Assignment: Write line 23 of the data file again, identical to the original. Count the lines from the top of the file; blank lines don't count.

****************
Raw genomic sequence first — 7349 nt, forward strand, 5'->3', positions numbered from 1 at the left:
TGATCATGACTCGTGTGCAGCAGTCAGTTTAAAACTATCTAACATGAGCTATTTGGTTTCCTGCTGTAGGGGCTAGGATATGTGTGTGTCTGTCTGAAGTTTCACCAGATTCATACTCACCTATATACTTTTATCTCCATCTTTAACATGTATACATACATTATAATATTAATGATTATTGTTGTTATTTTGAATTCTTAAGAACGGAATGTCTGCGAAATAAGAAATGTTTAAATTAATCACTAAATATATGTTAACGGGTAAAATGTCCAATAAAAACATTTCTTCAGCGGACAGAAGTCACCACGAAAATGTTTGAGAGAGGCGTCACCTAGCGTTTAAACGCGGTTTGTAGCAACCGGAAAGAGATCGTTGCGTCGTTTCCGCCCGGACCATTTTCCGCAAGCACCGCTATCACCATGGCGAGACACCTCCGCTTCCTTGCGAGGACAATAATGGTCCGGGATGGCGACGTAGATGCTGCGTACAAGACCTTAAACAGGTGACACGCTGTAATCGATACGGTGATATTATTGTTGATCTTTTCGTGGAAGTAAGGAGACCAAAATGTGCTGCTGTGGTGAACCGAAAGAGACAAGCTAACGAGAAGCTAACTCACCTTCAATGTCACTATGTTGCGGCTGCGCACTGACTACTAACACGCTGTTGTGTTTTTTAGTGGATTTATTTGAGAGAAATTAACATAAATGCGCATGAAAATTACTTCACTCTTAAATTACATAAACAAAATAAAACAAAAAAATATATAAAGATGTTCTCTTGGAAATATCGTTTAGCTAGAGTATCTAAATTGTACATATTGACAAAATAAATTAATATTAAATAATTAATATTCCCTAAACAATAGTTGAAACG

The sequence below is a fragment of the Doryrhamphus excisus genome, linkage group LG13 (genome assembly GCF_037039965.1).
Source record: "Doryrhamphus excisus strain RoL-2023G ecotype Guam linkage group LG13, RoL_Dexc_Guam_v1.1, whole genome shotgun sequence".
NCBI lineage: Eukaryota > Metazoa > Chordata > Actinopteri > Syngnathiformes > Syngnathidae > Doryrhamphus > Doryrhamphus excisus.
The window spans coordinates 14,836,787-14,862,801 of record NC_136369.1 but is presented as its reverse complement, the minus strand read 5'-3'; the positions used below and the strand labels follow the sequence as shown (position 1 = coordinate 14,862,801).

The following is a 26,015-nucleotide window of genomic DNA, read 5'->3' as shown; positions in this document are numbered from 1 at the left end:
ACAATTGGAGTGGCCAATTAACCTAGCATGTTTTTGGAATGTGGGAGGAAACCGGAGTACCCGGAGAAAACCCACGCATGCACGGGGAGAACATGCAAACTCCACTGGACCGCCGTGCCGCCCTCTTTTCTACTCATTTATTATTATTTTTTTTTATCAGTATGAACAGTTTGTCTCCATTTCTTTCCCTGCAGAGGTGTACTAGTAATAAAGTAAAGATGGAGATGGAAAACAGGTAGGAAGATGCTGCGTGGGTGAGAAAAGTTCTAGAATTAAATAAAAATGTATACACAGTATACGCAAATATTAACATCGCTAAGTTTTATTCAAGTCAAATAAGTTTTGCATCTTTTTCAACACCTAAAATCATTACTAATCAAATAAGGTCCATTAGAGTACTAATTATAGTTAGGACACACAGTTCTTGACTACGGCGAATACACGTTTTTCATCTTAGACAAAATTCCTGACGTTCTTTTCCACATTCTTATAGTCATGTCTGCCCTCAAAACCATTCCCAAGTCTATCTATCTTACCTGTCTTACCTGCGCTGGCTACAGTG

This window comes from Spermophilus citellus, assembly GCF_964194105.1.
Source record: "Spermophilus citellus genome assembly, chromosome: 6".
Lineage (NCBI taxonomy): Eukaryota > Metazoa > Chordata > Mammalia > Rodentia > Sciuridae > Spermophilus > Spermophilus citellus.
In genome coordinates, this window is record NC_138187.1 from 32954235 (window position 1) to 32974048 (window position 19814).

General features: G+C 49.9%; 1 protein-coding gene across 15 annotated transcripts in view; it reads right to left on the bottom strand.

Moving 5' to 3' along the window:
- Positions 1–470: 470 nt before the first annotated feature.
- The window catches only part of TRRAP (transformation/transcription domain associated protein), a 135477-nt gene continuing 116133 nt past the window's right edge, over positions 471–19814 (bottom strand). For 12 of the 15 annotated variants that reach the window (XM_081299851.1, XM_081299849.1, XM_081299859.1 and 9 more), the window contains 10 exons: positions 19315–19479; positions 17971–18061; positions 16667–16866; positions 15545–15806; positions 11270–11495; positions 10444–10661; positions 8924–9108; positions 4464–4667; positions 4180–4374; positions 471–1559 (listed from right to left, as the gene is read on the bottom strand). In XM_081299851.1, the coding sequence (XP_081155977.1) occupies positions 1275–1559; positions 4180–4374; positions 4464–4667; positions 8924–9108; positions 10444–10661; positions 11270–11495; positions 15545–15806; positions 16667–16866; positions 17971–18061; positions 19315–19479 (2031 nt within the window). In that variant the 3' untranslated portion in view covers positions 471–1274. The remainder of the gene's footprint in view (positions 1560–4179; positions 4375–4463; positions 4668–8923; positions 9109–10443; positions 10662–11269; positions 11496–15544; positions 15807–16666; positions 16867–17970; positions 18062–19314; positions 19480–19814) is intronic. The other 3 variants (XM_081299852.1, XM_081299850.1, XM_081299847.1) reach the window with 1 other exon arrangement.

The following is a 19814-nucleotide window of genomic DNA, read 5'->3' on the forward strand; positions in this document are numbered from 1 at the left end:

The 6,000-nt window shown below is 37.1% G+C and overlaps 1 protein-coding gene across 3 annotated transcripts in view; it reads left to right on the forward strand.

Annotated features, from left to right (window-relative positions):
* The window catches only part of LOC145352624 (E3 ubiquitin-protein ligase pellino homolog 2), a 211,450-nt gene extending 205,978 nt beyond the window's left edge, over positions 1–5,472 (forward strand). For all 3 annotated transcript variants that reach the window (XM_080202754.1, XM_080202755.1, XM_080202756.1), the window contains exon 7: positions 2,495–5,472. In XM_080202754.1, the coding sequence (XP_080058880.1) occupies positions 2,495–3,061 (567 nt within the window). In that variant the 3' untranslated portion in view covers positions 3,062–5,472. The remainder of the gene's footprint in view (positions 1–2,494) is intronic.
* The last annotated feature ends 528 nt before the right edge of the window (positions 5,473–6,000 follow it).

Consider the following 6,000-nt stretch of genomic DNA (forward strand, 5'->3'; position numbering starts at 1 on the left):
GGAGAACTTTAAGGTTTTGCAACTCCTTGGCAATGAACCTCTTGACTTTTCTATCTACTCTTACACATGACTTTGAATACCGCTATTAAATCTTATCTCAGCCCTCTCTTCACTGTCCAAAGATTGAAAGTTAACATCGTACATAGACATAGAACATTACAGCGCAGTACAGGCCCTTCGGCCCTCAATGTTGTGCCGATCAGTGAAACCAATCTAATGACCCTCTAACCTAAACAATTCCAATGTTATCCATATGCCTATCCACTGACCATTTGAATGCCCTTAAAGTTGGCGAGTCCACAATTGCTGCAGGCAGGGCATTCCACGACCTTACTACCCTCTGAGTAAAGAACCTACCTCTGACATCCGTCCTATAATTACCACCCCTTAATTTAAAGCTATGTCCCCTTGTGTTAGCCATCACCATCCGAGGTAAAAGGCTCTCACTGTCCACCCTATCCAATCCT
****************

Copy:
GGAGAACTTTAAGGTTTTGCAACTCCTTGGCAATGAACCTCTTGACTTTTCTATCTACTCTTACACATGACTTTGAATACCGCTATTAAATCTTATCTCAGCCCTCTCTTCACTGTCCAAAGATTGAAAGTTAACATCGTACATAGACATAGAACATTACAGCGCAGTACAGGCCCTTCGGCCCTCAATGTTGTGCCGATCAGTGAAACCAATCTAATGACCCTCTAACCTAAACAATTCCAATGTTATCCATATGCCTATCCACTGACCATTTGAATGCCCTTAAAGTTGGCGAGTCCACAATTGCTGCAGGCAGGGCATTCCACGACCTTACTACCCTCTGAGTAAAGAACCTACCTCTGACATCCGTCCTATAATTACCACCCCTTAATTTAAAGCTATGTCCCCTTGTGTTAGCCATCACCATCCGAGGTAAAAGGCTCTCACTGTCCACCCTATCCAATCCT